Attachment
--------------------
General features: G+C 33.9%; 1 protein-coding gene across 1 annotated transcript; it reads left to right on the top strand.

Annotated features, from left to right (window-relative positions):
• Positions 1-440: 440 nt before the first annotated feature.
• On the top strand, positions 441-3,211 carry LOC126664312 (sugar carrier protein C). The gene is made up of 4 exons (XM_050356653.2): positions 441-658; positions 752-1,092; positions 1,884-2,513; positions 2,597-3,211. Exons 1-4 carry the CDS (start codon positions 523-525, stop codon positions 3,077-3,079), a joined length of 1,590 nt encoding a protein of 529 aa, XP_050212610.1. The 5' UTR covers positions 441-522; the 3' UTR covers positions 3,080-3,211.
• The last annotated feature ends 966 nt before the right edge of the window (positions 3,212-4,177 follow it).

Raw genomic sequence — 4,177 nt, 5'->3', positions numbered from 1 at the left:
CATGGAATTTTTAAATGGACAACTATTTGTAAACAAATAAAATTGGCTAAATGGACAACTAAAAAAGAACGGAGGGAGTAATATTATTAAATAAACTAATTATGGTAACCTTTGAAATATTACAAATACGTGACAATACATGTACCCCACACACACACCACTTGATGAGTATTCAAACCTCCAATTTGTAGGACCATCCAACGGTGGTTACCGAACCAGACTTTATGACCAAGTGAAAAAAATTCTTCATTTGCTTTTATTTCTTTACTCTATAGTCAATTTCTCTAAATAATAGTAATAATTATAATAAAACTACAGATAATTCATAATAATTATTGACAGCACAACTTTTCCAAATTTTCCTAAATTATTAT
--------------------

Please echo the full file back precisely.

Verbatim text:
General features: G+C 33.9%; 1 protein-coding gene across 1 annotated transcript; it reads left to right on the top strand.

Annotated features, from left to right (window-relative positions):
• Positions 1-440: 440 nt before the first annotated feature.
• On the top strand, positions 441-3,211 carry LOC126664312 (sugar carrier protein C). The gene is made up of 4 exons (XM_050356653.2): positions 441-658; positions 752-1,092; positions 1,884-2,513; positions 2,597-3,211. Exons 1-4 carry the CDS (start codon positions 523-525, stop codon positions 3,077-3,079), a joined length of 1,590 nt encoding a protein of 529 aa, XP_050212610.1. The 5' UTR covers positions 441-522; the 3' UTR covers positions 3,080-3,211.
• The last annotated feature ends 966 nt before the right edge of the window (positions 3,212-4,177 follow it).

Raw genomic sequence — 4,177 nt, 5'->3', positions numbered from 1 at the left:
CATGGAATTTTTAAATGGACAACTATTTGTAAACAAATAAAATTGGCTAAATGGACAACTAAAAAAGAACGGAGGGAGTAATATTATTAAATAAACTAATTATGGTAACCTTTGAAATATTACAAATACGTGACAATACATGTACCCCACACACACACCACTTGATGAGTATTCAAACCTCCAATTTGTAGGACCATCCAACGGTGGTTACCGAACCAGACTTTATGACCAAGTGAAAAAAATTCTTCATTTGCTTTTATTTCTTTACTCTATAGTCAATTTCTCTAAATAATAGTAATAATTATAATAAAACTACAGATAATTCATAATAATTATTGACAGCACAACTTTTCCAAATTTTCCTAAATTATTAT